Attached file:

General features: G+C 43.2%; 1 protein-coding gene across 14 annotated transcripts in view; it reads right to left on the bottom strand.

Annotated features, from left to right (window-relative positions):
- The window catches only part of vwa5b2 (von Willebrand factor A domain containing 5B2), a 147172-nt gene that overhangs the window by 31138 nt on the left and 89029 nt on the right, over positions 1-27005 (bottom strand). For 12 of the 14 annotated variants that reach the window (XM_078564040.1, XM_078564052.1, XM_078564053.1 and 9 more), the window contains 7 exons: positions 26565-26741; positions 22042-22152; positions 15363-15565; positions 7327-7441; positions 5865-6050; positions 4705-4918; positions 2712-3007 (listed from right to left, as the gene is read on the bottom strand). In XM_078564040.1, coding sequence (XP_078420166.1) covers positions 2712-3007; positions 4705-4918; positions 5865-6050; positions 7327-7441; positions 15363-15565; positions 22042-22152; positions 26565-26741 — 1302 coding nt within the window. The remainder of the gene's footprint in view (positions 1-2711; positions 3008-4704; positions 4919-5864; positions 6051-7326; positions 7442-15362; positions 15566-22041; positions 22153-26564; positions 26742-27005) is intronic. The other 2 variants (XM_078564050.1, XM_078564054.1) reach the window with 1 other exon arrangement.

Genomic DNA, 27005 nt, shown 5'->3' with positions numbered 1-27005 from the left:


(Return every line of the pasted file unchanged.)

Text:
General features: G+C 43.2%; 1 protein-coding gene across 14 annotated transcripts in view; it reads right to left on the bottom strand.

Annotated features, from left to right (window-relative positions):
- The window catches only part of vwa5b2 (von Willebrand factor A domain containing 5B2), a 147172-nt gene that overhangs the window by 31138 nt on the left and 89029 nt on the right, over positions 1-27005 (bottom strand). For 12 of the 14 annotated variants that reach the window (XM_078564040.1, XM_078564052.1, XM_078564053.1 and 9 more), the window contains 7 exons: positions 26565-26741; positions 22042-22152; positions 15363-15565; positions 7327-7441; positions 5865-6050; positions 4705-4918; positions 2712-3007 (listed from right to left, as the gene is read on the bottom strand). In XM_078564040.1, coding sequence (XP_078420166.1) covers positions 2712-3007; positions 4705-4918; positions 5865-6050; positions 7327-7441; positions 15363-15565; positions 22042-22152; positions 26565-26741 — 1302 coding nt within the window. The remainder of the gene's footprint in view (positions 1-2711; positions 3008-4704; positions 4919-5864; positions 6051-7326; positions 7442-15362; positions 15566-22041; positions 22153-26564; positions 26742-27005) is intronic. The other 2 variants (XM_078564050.1, XM_078564054.1) reach the window with 1 other exon arrangement.

Genomic DNA, 27005 nt, shown 5'->3' with positions numbered 1-27005 from the left: